Southern California full of prayin’ politicians

An epidemic of government prayer in and around San Bernardino County, Calif., has caught the attention of a national state/church watchdog.

The Freedom From Religion Foundation, on behalf of more than 2,460 California members, has sent several letters of complaint to the mayors and city council members of Highland, Colton and Yorba Linda (in nearby Orange County), as well as the San Bernadino County Board of Supervisors.

FFRF says government prayer slights nonbelieving citizens and ignores the law.

The City Council of Yorba Linda, whose prayers are predominantly Christian, usually invites local religious leaders to give the invocation. However, on May 17, Council member Tom Lindsey gave the invocation, ending his prayer, “Father, we ask a blessing upon all of our city staff also, that they can continue to perform well and that they will enjoy their jobs and that we can appreciate them for all they do for us. These things we humbly pray for this evening, asking thy blessings in the name of Jesus Christ. Amen.”

In FFRF’s July 11 letter to Yorba Linda Mayor Nancy Rikel, Staff Attorney Rebecca Markert wrote, “To avoid the constitutional concerns these prayers cause for the Council and the divisiveness these prayers cause within the community the solution is simple: discontinue official, government prayers before legislative meetings.”

The San Bernardino County Board of Supervisors also routinely prays to a specific deity: Jesus. For example, on June 28, Bishop Dexter Kilpatrick of the Spirit of Truth Worship Ministries concluded his prayer, “We thank you in your sovereign son, Jesus’, name. Amen.” Pablo Cott, Sheriff’s Department chaplain, finished his June 16 prayer by saying, “I give you the glory in Jesus’ name. Amen.” The chaplain of the Arrowhead Regional Medical Center, Raymond Gregory, ended the May 24 invocation, “We thank you in the name of our risen lord Jesus. Amen.”

On July 11, FFRF sent a complaint to Josie Gonzales, Chair of the San Bernadino County Board of Supervisors. Markert informed the Board, “The constitutional rights of citizens to participate in government meetings such as the Board’s weekly meetings should not be predicated upon being subjected to Christian-based or even non-denominational prayer.”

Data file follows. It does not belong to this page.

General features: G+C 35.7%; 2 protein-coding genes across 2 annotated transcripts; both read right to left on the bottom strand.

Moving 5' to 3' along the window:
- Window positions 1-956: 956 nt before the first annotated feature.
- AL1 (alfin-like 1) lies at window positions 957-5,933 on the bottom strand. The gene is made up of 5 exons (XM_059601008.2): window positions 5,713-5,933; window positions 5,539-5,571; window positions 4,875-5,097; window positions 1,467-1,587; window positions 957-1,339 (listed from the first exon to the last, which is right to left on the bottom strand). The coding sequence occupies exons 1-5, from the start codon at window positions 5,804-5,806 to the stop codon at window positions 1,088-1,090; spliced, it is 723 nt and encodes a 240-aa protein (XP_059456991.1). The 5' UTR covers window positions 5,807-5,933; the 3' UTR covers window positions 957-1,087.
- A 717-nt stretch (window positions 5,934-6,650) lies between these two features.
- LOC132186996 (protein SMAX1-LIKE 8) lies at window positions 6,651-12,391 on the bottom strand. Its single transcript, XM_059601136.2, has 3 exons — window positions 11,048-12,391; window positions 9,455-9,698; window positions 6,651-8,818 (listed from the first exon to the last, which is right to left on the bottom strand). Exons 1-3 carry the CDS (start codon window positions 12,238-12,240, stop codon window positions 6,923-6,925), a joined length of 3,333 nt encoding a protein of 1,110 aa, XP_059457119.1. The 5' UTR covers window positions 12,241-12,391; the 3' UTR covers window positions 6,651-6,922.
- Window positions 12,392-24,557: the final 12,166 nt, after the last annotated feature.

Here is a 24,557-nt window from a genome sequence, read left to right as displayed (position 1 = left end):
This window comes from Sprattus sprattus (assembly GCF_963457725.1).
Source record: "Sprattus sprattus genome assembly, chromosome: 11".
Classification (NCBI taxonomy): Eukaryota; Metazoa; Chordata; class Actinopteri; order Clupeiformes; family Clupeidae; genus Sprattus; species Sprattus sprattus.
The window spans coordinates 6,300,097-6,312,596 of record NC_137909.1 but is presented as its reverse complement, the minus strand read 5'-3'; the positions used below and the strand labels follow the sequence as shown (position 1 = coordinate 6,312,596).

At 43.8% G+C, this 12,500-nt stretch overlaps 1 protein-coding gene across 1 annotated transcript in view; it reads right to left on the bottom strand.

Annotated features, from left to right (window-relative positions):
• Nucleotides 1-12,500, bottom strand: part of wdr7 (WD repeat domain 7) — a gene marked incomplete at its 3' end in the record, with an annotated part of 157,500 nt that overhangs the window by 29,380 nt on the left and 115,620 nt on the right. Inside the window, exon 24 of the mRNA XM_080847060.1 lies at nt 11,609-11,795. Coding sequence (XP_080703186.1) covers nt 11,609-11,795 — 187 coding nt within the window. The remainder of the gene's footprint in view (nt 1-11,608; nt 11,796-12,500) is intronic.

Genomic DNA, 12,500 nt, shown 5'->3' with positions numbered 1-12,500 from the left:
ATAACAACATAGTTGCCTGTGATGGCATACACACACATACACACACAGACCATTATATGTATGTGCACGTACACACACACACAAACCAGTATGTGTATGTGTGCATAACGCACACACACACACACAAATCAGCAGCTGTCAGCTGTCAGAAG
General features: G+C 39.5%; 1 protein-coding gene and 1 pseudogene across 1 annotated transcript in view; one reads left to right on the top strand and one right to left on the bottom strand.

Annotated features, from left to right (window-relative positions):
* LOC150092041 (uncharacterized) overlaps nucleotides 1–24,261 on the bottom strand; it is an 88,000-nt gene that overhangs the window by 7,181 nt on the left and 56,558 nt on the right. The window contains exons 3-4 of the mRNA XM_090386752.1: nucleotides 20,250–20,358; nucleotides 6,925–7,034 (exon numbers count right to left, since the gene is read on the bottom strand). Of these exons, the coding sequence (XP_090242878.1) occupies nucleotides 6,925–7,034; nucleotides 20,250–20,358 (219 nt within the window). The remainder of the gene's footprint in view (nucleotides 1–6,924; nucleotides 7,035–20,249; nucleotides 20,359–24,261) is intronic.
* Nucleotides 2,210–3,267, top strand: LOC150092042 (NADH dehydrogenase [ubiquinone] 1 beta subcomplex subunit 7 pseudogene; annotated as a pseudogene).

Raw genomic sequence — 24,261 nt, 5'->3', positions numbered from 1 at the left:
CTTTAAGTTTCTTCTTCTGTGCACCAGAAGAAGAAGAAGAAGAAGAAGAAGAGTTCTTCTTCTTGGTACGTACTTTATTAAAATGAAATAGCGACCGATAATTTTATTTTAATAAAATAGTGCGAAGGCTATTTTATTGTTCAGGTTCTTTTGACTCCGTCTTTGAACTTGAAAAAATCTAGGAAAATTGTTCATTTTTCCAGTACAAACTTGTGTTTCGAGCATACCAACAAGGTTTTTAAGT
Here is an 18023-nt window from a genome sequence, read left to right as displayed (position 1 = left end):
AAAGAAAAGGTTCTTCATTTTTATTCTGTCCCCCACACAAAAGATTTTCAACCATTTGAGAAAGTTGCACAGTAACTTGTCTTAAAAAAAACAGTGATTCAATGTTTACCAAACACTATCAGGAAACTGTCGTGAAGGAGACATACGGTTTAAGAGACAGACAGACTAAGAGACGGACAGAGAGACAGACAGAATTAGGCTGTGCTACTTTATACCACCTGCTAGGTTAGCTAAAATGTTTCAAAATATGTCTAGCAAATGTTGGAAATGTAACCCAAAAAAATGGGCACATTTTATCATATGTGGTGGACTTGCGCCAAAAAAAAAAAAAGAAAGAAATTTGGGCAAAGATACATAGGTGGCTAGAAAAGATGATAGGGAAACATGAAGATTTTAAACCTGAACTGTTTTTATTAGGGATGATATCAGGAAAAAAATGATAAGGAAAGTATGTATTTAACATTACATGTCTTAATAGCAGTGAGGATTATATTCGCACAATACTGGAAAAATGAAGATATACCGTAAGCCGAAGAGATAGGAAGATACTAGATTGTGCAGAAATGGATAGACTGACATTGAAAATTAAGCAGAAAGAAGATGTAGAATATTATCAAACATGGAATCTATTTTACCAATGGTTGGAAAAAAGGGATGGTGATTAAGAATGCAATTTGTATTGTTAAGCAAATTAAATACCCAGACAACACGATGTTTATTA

Markert added that sectarian government prayer is not only illegal, but also violates the Sermon on the Mount. “Christians who know their bible are familiar with the biblical injunction of Jesus in the Sermon on the Mount,” Markert wrote, quoting Matthew 6:6: “Enter into thy closet and when thou hast shut the door, pray to thy Father which is in secret.”

On July 7, FFRF Co-President Annie Laurie Gaylor sent Highland Mayor Larry McCallon a letter objecting to Highland’s predominantly Christian prayers. The Highland City Council does not make recordings of its meetings available, but according to their official minutes, going back as far as 2008 the vast majority of the prayers were given by clergy of Immanuel Baptist Church. Between Jan. 1 and May 25, out of nine council meetings, all but one invocation were delivered by Immanuel Baptist clergy (one was delivered by a member of the Mormon church).

Previously, FFRF had complained about prayer occurring before Planning Council meetings in the city of Colton in a June 28 letter.

FFRF Co-President Annie Laurie Gaylor wrote, “Citizens of all religions or no religion are compelled to come before you on civic, secular matters: variances, sewers, building permits, restaurant licenses, sidewalk repair, etc. . . . We fail to see why divine guidance is needed over such earthly matters.”

Freedom From Religion Foundation

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